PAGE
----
Sublime Text, plus every plugin, project, and syntax type have their own settings files. This allows you to make the editor look and work completely differently for different types of text files. This is essential for supporting multiple programming languages, and works the same way for plaintext (.txt files) and Markdown (.md). On Windows, you access Sublime Text's settings files under the Preferences menu.

Sublime Text's Preferences menu

Not only are there many different places for settings, there are also two files for each setting type. There is a "default" settings file, and a "user" settings file that overrides the default. You should only makes changes to the "user" settings files, because the default settings files can/will get overwritten if you update Sublime Text or its plugins. You have to learn to look up the preference you want in the "default" settings file, then enter your preferences in the corresponding "user" settings files. If you don't do so, you will lose your settings when the plugin auto-updates.

Preferences apply in a cascading manner, with general preferences (such as Sublime Text's global settings) being overridden by more specific settings (such as project settings, then syntax-specific settings), with "user" settings always overriding "default" settings. What you end up with are settings being pulled from a multitude of files (mostly from the default files that come with the editor or the packages you install, with some key overrides coming from from the user settings files that you write), based on the document you are working on.

Install the MarkdownEditing package

The "MarkdownEditing" package provides most, but not all, of the Markdown functionality you need to Sublime Text. It is simple to install:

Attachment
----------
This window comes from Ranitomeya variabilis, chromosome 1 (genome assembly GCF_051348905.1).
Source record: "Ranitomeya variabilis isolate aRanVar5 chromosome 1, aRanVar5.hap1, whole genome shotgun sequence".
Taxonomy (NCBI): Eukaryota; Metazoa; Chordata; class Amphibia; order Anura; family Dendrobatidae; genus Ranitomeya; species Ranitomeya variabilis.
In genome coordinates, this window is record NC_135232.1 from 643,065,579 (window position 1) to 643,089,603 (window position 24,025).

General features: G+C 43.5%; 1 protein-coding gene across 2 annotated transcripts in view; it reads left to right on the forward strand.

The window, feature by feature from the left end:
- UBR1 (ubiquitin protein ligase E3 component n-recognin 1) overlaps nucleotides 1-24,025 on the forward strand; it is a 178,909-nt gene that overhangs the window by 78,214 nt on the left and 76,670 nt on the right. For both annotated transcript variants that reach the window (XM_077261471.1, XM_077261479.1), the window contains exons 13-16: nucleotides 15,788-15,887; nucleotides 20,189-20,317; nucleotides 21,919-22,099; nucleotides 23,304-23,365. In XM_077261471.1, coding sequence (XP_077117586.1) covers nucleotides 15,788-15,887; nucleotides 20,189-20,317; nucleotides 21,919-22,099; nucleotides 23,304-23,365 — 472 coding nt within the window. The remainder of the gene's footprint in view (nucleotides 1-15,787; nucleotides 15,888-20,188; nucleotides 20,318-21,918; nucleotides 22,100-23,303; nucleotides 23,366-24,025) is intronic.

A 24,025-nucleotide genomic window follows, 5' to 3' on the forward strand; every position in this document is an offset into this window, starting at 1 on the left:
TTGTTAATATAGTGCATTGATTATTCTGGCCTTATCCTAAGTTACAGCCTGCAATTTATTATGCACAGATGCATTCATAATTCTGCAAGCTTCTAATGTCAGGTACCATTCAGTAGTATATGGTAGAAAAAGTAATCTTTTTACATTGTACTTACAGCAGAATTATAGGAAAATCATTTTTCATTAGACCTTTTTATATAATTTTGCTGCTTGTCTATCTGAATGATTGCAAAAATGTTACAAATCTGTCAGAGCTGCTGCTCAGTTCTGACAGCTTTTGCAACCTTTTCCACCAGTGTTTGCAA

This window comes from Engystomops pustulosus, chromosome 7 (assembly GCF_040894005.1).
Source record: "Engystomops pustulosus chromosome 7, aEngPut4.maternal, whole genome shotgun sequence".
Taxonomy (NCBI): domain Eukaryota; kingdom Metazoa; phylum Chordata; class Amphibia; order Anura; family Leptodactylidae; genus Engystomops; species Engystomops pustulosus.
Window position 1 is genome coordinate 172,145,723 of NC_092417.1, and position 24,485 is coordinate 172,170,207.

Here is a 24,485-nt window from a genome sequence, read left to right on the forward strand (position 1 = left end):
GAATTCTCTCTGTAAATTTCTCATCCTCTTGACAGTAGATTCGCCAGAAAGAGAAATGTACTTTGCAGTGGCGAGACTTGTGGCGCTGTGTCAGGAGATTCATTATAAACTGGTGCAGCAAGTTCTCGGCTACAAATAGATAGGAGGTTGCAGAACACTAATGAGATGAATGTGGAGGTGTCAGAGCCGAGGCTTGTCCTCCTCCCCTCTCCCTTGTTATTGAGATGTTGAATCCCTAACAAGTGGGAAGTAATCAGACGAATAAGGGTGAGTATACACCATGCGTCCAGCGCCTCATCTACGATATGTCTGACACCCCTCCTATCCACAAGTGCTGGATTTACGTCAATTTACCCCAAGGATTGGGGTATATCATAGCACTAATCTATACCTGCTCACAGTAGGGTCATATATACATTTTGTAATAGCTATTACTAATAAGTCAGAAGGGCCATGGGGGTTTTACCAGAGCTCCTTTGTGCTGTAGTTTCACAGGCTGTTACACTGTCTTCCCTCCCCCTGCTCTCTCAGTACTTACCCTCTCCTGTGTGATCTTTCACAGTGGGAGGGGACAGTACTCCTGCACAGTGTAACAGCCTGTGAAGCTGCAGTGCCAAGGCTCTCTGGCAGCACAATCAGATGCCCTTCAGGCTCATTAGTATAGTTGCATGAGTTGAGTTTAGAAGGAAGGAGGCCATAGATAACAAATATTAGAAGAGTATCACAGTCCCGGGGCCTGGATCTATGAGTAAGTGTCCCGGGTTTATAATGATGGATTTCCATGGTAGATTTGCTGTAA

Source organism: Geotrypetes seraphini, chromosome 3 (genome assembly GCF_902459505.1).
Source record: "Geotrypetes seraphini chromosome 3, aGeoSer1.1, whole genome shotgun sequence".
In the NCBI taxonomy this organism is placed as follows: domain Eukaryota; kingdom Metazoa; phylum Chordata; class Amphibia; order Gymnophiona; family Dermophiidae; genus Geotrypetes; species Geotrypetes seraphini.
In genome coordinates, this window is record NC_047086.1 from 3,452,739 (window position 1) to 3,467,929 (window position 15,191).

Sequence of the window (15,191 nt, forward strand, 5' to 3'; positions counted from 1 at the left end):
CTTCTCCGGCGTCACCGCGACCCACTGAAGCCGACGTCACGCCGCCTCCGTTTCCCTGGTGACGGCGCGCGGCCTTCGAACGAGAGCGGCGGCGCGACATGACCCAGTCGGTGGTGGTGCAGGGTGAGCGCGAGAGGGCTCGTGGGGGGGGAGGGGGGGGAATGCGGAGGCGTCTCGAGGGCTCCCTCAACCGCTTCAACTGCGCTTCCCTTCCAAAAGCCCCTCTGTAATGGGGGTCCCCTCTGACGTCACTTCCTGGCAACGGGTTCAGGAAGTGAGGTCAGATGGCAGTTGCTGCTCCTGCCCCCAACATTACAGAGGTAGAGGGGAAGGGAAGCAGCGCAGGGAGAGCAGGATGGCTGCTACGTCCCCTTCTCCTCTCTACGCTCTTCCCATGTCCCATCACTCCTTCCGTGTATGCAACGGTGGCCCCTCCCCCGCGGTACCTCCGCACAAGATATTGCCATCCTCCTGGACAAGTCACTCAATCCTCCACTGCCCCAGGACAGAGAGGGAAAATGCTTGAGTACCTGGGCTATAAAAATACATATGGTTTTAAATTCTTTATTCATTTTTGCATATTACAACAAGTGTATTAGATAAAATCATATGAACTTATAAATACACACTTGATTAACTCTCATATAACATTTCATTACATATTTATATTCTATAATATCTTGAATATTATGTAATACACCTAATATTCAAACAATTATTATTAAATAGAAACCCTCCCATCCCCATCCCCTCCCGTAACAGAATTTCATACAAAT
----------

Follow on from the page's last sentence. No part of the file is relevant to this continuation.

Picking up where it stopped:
1. Using Package Control, (following the instructions above), install the package called "MarkdownEditing". Those steps would be:

    1. Type control+shift+p to call up the Command Palette.
    2. Type "install" and hit enter. Wait for the package list to appear.
    3. Type "markdown", hit the arrow keys a couple times to select "MarkdownEditing", and hit enter.

      Install MarkdownEditing Package

  2. Restart Sublime Text.

  3. Open a file with a .md (for Markdown) extension, or save a text file with a .md extension to see what happens.

    A Markdown file

Note that, after you restart Sublime Text, all the features of the MarkdownEditing package will apply only to Markdown files, such as those with a .md extension. Files with other extensions, such as .txt, will not be treated as Markdown files unless you do some more configuration. (I prefer to have .txt files not treated as if they are in Markdown, because oftentimes I work with data files with .txt extensions.)

MarkdownEditing features

The MarkdownEditing packages installs an eye-pleasing gray-on-gray theme for Markdown files in the editor. More importantly, it provides inline formatting of Markdown. That means the editor bolds headings and shows bold and italic for words wrapped in * or _ characters. Sections marked off for block quotes and source code will be shaded differently, too. It will also intelligently handle bullet lists and numbered lists, which can save a lot of typing. On top of that, Sublime Text will double quotations, parentheses, underscores, and asterisks, too, to help make sure you close them as you type.